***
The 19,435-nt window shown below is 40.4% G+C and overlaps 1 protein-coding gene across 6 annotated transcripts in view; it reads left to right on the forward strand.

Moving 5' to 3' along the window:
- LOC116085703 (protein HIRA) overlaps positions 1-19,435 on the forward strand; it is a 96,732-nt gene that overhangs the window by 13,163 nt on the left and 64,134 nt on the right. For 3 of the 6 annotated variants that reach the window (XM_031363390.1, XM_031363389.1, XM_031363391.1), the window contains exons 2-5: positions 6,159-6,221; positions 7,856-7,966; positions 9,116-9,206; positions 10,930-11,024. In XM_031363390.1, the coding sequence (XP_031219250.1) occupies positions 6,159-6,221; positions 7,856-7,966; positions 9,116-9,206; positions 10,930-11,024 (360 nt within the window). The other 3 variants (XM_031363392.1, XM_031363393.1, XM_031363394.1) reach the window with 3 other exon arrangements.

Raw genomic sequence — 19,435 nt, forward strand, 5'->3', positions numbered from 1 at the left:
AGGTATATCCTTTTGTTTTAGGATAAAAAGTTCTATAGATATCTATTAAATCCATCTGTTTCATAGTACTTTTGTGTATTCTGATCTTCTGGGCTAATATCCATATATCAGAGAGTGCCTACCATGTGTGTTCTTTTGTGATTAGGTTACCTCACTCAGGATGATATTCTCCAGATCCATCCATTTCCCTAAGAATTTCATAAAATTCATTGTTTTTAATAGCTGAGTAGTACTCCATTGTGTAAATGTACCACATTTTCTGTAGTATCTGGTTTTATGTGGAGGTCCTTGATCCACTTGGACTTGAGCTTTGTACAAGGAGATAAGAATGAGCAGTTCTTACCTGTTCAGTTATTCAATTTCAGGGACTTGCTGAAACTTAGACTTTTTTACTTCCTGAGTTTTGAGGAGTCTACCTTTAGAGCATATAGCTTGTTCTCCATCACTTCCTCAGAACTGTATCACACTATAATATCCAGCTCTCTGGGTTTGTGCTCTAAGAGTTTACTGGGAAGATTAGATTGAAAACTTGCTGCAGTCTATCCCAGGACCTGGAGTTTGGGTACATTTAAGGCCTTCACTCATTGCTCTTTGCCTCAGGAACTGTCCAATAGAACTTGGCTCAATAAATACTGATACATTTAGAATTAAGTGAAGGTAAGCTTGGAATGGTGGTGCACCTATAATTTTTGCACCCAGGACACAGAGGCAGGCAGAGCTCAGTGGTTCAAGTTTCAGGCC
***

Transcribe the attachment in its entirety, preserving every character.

The 19,435-nt window shown below is 40.4% G+C and overlaps 1 protein-coding gene across 6 annotated transcripts in view; it reads left to right on the forward strand.

Moving 5' to 3' along the window:
- LOC116085703 (protein HIRA) overlaps positions 1-19,435 on the forward strand; it is a 96,732-nt gene that overhangs the window by 13,163 nt on the left and 64,134 nt on the right. For 3 of the 6 annotated variants that reach the window (XM_031363390.1, XM_031363389.1, XM_031363391.1), the window contains exons 2-5: positions 6,159-6,221; positions 7,856-7,966; positions 9,116-9,206; positions 10,930-11,024. In XM_031363390.1, the coding sequence (XP_031219250.1) occupies positions 6,159-6,221; positions 7,856-7,966; positions 9,116-9,206; positions 10,930-11,024 (360 nt within the window). The other 3 variants (XM_031363392.1, XM_031363393.1, XM_031363394.1) reach the window with 3 other exon arrangements.

Raw genomic sequence — 19,435 nt, forward strand, 5'->3', positions numbered from 1 at the left:
AGGTATATCCTTTTGTTTTAGGATAAAAAGTTCTATAGATATCTATTAAATCCATCTGTTTCATAGTACTTTTGTGTATTCTGATCTTCTGGGCTAATATCCATATATCAGAGAGTGCCTACCATGTGTGTTCTTTTGTGATTAGGTTACCTCACTCAGGATGATATTCTCCAGATCCATCCATTTCCCTAAGAATTTCATAAAATTCATTGTTTTTAATAGCTGAGTAGTACTCCATTGTGTAAATGTACCACATTTTCTGTAGTATCTGGTTTTATGTGGAGGTCCTTGATCCACTTGGACTTGAGCTTTGTACAAGGAGATAAGAATGAGCAGTTCTTACCTGTTCAGTTATTCAATTTCAGGGACTTGCTGAAACTTAGACTTTTTTACTTCCTGAGTTTTGAGGAGTCTACCTTTAGAGCATATAGCTTGTTCTCCATCACTTCCTCAGAACTGTATCACACTATAATATCCAGCTCTCTGGGTTTGTGCTCTAAGAGTTTACTGGGAAGATTAGATTGAAAACTTGCTGCAGTCTATCCCAGGACCTGGAGTTTGGGTACATTTAAGGCCTTCACTCATTGCTCTTTGCCTCAGGAACTGTCCAATAGAACTTGGCTCAATAAATACTGATACATTTAGAATTAAGTGAAGGTAAGCTTGGAATGGTGGTGCACCTATAATTTTTGCACCCAGGACACAGAGGCAGGCAGAGCTCAGTGGTTCAAGTTTCAGGCC